Step 6: These strategic options are then quantified in terms of investment and return in order to evaluate their financial impact, feasibility and overall value. For the R&D part in particular, with a time horizon of 10 years or more and the implicit risk of clinical trials, this implies calculating with many unknown variables. Therefore, it is important to lay out all assumptions and develop decision trees for risk adjustment. To account for environment uncertainty, these options may be quantified in various market scenarios, like base, best and worst case. Generally different but aligned quantification standards have to be applied for existing late stage/on market products and potential but not yet existing in-licensing targets, respectively. In addition, for late stage/on-market products a feedback loop with important countries is advisable.

Defining a TA strategy requires the involvement and full commitment of key management from various corporate functions and senior input from country level. Despite the manifold input required, the strategy process should be driven only by a small core team (3-5 people) and led content-wise by corporate strategic marketing. Usually Medical, Development, Research, Commercial and Business Development departments should be represented in this core team as well (Figure 3). In addition, ongoing close contact with board members is a key success factor.

Figure 3. Input and functions to involve (click image to enlarge)
Figure3 small

An external adviser may facilitate the overall process by driving it forward and ensuring the different team members are coordinated and understand each other. He provides an objective external perspective, challenging assumptions and strategic options, ensuring the required quality in the different workstreams and serving as a sparring partner for the core team.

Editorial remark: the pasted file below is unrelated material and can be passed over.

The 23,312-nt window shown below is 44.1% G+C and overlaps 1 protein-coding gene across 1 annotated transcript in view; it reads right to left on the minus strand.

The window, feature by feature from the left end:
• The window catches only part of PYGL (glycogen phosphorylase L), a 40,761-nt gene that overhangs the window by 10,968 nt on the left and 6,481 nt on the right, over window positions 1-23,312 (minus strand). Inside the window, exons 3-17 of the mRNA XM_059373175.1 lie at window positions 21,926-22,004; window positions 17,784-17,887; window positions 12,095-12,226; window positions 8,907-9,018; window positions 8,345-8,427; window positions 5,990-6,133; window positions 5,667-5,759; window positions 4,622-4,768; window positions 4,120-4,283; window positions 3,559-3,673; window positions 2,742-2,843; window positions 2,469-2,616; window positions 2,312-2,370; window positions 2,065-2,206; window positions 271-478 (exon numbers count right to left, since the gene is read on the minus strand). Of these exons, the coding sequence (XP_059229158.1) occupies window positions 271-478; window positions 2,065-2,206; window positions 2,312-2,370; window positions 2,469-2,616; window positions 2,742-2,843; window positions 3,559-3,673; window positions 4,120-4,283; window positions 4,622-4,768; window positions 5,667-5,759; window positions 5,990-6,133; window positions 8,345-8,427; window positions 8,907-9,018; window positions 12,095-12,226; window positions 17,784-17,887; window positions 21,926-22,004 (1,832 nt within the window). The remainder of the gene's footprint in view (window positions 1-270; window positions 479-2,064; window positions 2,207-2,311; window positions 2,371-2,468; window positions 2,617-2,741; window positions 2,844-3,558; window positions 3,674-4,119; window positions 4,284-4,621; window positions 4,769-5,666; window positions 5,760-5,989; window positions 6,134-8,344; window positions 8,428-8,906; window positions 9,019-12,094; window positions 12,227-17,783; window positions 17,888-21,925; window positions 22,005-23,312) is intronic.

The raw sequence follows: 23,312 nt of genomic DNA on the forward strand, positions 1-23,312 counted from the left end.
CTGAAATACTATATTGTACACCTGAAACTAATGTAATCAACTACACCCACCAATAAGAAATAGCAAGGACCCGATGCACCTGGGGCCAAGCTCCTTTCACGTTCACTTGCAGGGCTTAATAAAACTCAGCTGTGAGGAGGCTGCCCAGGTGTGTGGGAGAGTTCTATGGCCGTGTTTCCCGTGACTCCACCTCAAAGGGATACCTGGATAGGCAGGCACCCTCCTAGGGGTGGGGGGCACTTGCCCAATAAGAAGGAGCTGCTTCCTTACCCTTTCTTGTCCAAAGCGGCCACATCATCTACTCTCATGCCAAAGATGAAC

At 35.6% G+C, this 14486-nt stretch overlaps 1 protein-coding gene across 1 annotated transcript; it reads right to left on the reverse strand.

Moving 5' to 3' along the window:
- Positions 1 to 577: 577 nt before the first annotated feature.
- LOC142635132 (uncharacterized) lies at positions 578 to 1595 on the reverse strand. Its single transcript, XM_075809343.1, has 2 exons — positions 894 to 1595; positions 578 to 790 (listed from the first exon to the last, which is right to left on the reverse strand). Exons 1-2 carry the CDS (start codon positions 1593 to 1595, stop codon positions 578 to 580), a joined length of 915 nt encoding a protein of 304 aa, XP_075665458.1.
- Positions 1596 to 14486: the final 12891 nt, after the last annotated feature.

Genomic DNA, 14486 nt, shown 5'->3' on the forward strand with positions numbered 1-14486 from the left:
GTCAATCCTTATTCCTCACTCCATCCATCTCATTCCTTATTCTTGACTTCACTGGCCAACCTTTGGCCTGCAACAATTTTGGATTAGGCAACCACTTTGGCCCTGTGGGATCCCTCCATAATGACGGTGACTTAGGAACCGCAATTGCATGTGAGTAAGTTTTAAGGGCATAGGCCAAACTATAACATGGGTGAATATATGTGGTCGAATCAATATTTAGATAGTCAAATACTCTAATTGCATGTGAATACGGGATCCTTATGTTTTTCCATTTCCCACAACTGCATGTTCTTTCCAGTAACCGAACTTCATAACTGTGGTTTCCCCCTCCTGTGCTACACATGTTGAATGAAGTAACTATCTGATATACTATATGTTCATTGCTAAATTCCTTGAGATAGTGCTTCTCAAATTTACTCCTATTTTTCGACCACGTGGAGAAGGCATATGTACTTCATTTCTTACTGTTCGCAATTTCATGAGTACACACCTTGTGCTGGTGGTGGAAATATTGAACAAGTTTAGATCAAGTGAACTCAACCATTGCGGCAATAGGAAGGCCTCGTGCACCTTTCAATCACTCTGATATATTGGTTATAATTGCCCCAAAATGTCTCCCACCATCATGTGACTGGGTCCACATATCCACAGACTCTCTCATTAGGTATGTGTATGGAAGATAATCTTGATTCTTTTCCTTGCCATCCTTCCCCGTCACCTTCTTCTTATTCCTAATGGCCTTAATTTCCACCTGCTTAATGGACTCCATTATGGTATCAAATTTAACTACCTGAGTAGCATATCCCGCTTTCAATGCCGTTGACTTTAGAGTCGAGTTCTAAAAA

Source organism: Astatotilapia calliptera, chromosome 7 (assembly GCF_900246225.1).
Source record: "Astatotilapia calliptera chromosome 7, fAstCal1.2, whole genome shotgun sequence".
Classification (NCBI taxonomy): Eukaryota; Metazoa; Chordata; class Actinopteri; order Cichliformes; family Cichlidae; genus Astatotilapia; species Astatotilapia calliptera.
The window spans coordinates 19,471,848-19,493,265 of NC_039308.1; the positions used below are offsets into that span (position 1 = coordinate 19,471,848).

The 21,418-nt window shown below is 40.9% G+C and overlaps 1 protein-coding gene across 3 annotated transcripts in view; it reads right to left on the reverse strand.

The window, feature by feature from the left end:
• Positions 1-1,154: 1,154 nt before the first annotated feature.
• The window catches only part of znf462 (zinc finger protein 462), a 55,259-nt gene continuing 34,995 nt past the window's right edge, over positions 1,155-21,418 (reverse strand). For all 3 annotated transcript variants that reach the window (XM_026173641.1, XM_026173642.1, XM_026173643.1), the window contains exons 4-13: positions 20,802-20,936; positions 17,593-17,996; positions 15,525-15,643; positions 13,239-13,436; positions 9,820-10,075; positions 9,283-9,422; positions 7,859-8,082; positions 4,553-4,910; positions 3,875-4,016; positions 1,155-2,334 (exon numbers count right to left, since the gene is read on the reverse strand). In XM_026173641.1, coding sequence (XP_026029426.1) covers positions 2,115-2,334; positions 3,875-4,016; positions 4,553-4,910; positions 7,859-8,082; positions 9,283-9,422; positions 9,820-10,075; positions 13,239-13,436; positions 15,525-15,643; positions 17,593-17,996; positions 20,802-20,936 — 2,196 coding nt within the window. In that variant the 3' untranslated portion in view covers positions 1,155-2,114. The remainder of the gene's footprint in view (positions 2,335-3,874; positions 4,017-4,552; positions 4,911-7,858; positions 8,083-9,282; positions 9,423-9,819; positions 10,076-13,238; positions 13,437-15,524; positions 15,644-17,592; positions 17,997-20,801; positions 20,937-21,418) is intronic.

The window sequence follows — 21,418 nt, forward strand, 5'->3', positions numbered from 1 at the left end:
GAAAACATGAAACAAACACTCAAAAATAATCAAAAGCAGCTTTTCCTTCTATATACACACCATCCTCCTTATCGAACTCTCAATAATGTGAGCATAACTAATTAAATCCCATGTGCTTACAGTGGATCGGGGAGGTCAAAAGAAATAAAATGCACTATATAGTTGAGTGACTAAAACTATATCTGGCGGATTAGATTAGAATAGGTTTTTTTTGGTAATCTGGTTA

There are 10 key factors influencing whether the process is a success, based on experience gained over the last 15 years:

1. Light project team with a highly committed, strong and well accepted strategy core team.
2. Full support from the organisation which is involved throughout the strategy process.
3. Clear guidance on the scope of the exercise, strategic timeframe, format and strategic cornerstones from the outset.
4. Systematic approach to evaluate market and product opportunities.
5. Top-down strategy development, starting with the strategic story and focusing on the most decisive aspects, pro-actively managing the complexity.
6. Solid bottom-up foundation providing sound rationale for strategic conclusions.
7. Methodological stringency while dealing with strategic options and scenarios and clear and consistent quantification standards.
8. Open-minded approach such that no possible options are ruled out.
9. Include external perspective by involving external advisers in the strategy process who challenge objectively.
10. Continuous and open exchange with the board throughout the strategy process.

Pharmaceutical companies have to question their therapeutic area strategies more than ever before. This need is being driven by changing market environments, the ceasing of work on 'classic' indications in favour of the evolution of new attractive niches, the trend towards personalised medicine and the quest for innovation. The changeover has to be done  with thorough planning to ensure success.

The Authors
Dr Urs C H Wiedemann is principal, Ira Wenninger is consultant and Dr Michael C Müller is managing partner at Cepton Strategies, all based in the Munich office in Germany

To comment on this article, email

13th May 2011